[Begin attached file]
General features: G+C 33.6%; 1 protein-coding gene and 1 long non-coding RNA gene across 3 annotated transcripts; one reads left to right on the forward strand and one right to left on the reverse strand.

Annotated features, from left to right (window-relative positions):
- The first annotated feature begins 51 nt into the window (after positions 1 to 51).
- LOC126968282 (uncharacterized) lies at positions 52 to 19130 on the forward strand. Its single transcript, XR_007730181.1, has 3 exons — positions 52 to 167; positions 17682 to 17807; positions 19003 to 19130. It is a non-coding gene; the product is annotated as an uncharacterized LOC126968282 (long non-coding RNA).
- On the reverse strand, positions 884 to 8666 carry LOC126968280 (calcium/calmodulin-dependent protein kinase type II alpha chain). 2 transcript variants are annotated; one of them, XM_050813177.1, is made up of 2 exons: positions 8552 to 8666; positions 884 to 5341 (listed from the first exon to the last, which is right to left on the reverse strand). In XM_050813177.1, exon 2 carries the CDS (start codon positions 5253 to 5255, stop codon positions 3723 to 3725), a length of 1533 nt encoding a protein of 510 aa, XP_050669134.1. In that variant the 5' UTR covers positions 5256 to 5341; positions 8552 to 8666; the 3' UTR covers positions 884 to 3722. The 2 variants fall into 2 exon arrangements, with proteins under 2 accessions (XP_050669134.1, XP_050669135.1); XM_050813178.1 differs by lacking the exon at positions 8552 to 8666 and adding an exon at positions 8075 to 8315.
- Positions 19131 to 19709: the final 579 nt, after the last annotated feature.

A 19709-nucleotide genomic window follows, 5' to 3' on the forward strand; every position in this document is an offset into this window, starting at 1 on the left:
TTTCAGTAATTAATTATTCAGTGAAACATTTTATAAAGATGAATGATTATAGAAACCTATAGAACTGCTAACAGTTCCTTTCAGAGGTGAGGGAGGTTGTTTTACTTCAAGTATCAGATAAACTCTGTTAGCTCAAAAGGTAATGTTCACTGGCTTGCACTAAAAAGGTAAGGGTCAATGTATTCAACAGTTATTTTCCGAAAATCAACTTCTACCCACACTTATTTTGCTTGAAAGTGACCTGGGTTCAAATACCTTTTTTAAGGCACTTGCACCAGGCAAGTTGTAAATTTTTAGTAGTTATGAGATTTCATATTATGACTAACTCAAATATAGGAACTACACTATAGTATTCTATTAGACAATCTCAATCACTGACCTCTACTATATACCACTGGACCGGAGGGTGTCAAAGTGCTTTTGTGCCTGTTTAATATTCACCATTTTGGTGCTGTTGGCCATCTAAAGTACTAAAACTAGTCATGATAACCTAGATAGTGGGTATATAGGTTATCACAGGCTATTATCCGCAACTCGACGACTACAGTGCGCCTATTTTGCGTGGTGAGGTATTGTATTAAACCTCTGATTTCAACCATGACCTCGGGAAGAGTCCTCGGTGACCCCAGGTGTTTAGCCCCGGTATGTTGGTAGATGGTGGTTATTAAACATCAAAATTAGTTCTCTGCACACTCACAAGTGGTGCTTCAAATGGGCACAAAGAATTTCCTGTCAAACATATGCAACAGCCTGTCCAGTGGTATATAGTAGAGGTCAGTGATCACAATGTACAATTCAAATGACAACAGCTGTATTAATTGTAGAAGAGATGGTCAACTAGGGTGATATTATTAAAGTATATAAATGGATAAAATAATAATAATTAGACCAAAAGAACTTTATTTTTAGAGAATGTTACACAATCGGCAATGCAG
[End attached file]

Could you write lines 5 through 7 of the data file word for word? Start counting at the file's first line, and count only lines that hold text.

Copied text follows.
- On the reverse strand, positions 884 to 8666 carry LOC126968280 (calcium/calmodulin-dependent protein kinase type II alpha chain). 2 transcript variants are annotated; one of them, XM_050813177.1, is made up of 2 exons: positions 8552 to 8666; positions 884 to 5341 (listed from the first exon to the last, which is right to left on the reverse strand). In XM_050813177.1, exon 2 carries the CDS (start codon positions 5253 to 5255, stop codon positions 3723 to 3725), a length of 1533 nt encoding a protein of 510 aa, XP_050669134.1. In that variant the 5' UTR covers positions 5256 to 5341; positions 8552 to 8666; the 3' UTR covers positions 884 to 3722. The 2 variants fall into 2 exon arrangements, with proteins under 2 accessions (XP_050669134.1, XP_050669135.1); XM_050813178.1 differs by lacking the exon at positions 8552 to 8666 and adding an exon at positions 8075 to 8315.
- Positions 19131 to 19709: the final 579 nt, after the last annotated feature.

A 19709-nucleotide genomic window follows, 5' to 3' on the forward strand; every position in this document is an offset into this window, starting at 1 on the left: